] B ab a e  E, Ali l u S, La a l i S. A new general topology for cascaded
multilevel invert er s with reduced number of components based on
developed H-bridge. IEEE Trans Ind Electron 2014;61(8):3932–9.
[2] Malinowski Mar i us z, Go p a k u mar K, Rodriguez Jose, P e´re z
Marcelo A. A survey on cascaded multilevel invert er s. IEEE
Trans Ind Electron 2010;57(7):2197–205.
[3] Wu J C, Wu K D, Jo u H L, Xi a o ST. Diode-clamped multi-level
power converter with a zero-sequence current loop for three-phase
three-wire hybrid power filter. Elsevier J Elect r Power S y  s t Res
[4] K ho u c ha Far id, Lag o  n M o u n a So um i a, K he l o i Ab d e l a z i z,
Ben b o u z d Mohamed E l Ha ch e mi. A comparison of symmetrical
and asymmetrical three-phase H-bridge multilevel invert-er for
DTC induction motor drives. IEEE Trans Energy Converse
[5] E bra him i J, Ba b a e i E, G h a r e h p e ti an GB. A new topology of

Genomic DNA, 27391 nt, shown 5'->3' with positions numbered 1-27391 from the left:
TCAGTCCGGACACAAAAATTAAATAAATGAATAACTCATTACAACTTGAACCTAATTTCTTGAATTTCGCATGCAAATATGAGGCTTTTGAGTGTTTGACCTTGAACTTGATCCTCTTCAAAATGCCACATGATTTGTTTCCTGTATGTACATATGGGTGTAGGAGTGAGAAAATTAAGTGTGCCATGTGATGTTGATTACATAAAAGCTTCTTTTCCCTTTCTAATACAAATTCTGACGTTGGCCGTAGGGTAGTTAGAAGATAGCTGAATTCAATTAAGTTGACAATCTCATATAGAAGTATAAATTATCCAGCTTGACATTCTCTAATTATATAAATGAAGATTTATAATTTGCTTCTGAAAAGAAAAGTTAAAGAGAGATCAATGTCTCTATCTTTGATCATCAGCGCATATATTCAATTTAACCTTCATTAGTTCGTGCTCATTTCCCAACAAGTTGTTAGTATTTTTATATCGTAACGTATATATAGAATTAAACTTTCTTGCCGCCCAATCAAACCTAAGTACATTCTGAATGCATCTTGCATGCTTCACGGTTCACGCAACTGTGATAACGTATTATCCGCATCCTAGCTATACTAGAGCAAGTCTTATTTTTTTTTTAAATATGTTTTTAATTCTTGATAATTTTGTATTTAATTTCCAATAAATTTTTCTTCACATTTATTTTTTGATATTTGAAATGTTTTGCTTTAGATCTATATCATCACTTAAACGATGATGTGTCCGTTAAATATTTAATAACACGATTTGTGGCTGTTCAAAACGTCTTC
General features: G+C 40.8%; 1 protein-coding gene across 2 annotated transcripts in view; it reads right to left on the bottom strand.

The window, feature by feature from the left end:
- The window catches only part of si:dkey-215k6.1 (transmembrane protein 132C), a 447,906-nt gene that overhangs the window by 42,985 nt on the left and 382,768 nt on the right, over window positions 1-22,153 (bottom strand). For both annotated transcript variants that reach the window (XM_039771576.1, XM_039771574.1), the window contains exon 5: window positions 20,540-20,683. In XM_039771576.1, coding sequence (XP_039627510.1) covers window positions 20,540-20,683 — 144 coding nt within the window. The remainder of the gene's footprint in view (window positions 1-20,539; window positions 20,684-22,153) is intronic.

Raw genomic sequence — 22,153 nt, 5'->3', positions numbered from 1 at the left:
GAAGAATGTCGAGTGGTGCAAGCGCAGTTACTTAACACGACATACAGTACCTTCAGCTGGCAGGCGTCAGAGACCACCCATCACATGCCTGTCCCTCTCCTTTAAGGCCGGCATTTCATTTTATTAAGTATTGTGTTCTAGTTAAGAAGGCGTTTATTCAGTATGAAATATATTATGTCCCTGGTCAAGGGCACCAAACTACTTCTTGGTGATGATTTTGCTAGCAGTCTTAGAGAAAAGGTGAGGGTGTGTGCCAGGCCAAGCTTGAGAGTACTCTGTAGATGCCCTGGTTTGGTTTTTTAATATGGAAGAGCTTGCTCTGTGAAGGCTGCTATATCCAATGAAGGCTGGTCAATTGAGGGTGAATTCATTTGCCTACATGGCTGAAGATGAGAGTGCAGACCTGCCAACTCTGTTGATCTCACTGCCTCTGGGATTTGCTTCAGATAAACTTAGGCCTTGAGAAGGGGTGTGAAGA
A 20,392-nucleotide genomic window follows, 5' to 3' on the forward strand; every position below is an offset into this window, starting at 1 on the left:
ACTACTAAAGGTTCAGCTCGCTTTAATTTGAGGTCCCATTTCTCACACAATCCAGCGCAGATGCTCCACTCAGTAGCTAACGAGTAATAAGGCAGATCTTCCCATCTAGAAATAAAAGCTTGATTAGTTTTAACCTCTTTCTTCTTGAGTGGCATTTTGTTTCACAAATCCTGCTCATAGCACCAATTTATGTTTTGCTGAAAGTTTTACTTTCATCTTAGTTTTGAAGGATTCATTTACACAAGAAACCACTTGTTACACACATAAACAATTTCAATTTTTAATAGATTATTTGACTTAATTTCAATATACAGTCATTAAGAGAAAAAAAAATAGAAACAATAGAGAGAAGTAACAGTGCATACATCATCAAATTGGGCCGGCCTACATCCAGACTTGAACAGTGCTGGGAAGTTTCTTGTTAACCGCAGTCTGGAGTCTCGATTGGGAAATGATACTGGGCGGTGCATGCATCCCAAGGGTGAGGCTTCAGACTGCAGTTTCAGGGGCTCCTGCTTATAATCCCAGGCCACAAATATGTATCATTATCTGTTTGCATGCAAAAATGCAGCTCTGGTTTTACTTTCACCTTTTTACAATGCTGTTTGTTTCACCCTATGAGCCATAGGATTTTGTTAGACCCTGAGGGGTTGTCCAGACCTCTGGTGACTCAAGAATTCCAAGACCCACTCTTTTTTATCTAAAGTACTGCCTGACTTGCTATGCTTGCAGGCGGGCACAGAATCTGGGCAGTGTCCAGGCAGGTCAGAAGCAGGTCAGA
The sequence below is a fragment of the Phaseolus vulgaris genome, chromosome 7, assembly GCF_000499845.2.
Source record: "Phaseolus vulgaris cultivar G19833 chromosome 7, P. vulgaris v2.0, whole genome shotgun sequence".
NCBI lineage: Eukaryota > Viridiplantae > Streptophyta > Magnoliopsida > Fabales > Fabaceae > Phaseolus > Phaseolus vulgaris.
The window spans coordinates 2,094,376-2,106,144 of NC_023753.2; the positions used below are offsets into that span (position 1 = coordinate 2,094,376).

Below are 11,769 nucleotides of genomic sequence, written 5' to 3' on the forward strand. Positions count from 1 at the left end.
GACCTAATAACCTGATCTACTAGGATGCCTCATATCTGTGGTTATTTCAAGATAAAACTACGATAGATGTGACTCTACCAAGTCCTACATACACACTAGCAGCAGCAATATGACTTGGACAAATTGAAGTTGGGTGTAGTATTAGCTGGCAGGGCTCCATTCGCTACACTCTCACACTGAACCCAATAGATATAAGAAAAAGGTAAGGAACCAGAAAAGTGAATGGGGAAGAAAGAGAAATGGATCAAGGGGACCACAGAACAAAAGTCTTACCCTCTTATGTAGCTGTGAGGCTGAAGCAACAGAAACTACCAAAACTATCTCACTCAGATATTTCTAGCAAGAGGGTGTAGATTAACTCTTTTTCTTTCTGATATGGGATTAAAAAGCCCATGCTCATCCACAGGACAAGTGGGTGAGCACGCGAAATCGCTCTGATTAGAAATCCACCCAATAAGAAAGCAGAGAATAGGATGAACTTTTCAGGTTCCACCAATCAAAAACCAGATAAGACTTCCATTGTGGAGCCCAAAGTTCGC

cascaded multilevel converters with reduced number of components for high-voltage applications. IEEE Trans Power Electron

Transformerless DVR Topology Based on Multilevel Inverter with Reduced Number of Switches


In this paper, a transformerless dynamic voltage restorer (DVR) in light of the staggered inverter is proposed. This staggered inverter utilizes decreased number of switches. Therefore, the proposed DVR has bring down number of switches in correlation with other staggered inverter based DVR topologies. Likewise, it has bring down misfortune and cost because of no requirement for infusion transformers. As reenactment results utilizing Matlab/Simulink programming will appear, the proposed DVR can adjust for voltage lists, swells and glimmers.